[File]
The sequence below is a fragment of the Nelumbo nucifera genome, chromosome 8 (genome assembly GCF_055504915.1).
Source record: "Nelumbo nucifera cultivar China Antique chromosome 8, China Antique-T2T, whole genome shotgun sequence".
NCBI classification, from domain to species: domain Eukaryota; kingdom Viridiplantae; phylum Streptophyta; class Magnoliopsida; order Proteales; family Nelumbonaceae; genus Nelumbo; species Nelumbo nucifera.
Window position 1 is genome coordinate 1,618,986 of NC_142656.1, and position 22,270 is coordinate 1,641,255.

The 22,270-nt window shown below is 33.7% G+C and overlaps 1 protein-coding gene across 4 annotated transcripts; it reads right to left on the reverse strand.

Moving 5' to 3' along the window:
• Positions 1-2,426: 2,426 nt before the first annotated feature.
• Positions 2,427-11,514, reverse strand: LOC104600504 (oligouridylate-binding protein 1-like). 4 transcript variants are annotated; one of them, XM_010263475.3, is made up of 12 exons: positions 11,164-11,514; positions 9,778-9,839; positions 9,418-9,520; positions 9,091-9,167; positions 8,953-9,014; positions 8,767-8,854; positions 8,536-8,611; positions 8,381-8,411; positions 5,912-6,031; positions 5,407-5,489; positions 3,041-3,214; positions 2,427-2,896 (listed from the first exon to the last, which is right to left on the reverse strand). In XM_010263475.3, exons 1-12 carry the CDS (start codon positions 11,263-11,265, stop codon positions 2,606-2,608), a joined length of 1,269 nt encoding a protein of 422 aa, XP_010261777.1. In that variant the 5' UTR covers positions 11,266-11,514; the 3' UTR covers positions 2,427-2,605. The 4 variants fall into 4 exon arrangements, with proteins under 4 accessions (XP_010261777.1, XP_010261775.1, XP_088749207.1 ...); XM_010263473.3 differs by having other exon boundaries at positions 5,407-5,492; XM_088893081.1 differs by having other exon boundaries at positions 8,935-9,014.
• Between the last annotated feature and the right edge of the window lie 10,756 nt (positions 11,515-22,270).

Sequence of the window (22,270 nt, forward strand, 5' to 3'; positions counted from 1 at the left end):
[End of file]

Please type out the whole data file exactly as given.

The sequence below is a fragment of the Nelumbo nucifera genome, chromosome 8 (genome assembly GCF_055504915.1).
Source record: "Nelumbo nucifera cultivar China Antique chromosome 8, China Antique-T2T, whole genome shotgun sequence".
NCBI classification, from domain to species: domain Eukaryota; kingdom Viridiplantae; phylum Streptophyta; class Magnoliopsida; order Proteales; family Nelumbonaceae; genus Nelumbo; species Nelumbo nucifera.
Window position 1 is genome coordinate 1,618,986 of NC_142656.1, and position 22,270 is coordinate 1,641,255.

The 22,270-nt window shown below is 33.7% G+C and overlaps 1 protein-coding gene across 4 annotated transcripts; it reads right to left on the reverse strand.

Moving 5' to 3' along the window:
• Positions 1-2,426: 2,426 nt before the first annotated feature.
• Positions 2,427-11,514, reverse strand: LOC104600504 (oligouridylate-binding protein 1-like). 4 transcript variants are annotated; one of them, XM_010263475.3, is made up of 12 exons: positions 11,164-11,514; positions 9,778-9,839; positions 9,418-9,520; positions 9,091-9,167; positions 8,953-9,014; positions 8,767-8,854; positions 8,536-8,611; positions 8,381-8,411; positions 5,912-6,031; positions 5,407-5,489; positions 3,041-3,214; positions 2,427-2,896 (listed from the first exon to the last, which is right to left on the reverse strand). In XM_010263475.3, exons 1-12 carry the CDS (start codon positions 11,263-11,265, stop codon positions 2,606-2,608), a joined length of 1,269 nt encoding a protein of 422 aa, XP_010261777.1. In that variant the 5' UTR covers positions 11,266-11,514; the 3' UTR covers positions 2,427-2,605. The 4 variants fall into 4 exon arrangements, with proteins under 4 accessions (XP_010261777.1, XP_010261775.1, XP_088749207.1 ...); XM_010263473.3 differs by having other exon boundaries at positions 5,407-5,492; XM_088893081.1 differs by having other exon boundaries at positions 8,935-9,014.
• Between the last annotated feature and the right edge of the window lie 10,756 nt (positions 11,515-22,270).

Sequence of the window (22,270 nt, forward strand, 5' to 3'; positions counted from 1 at the left end):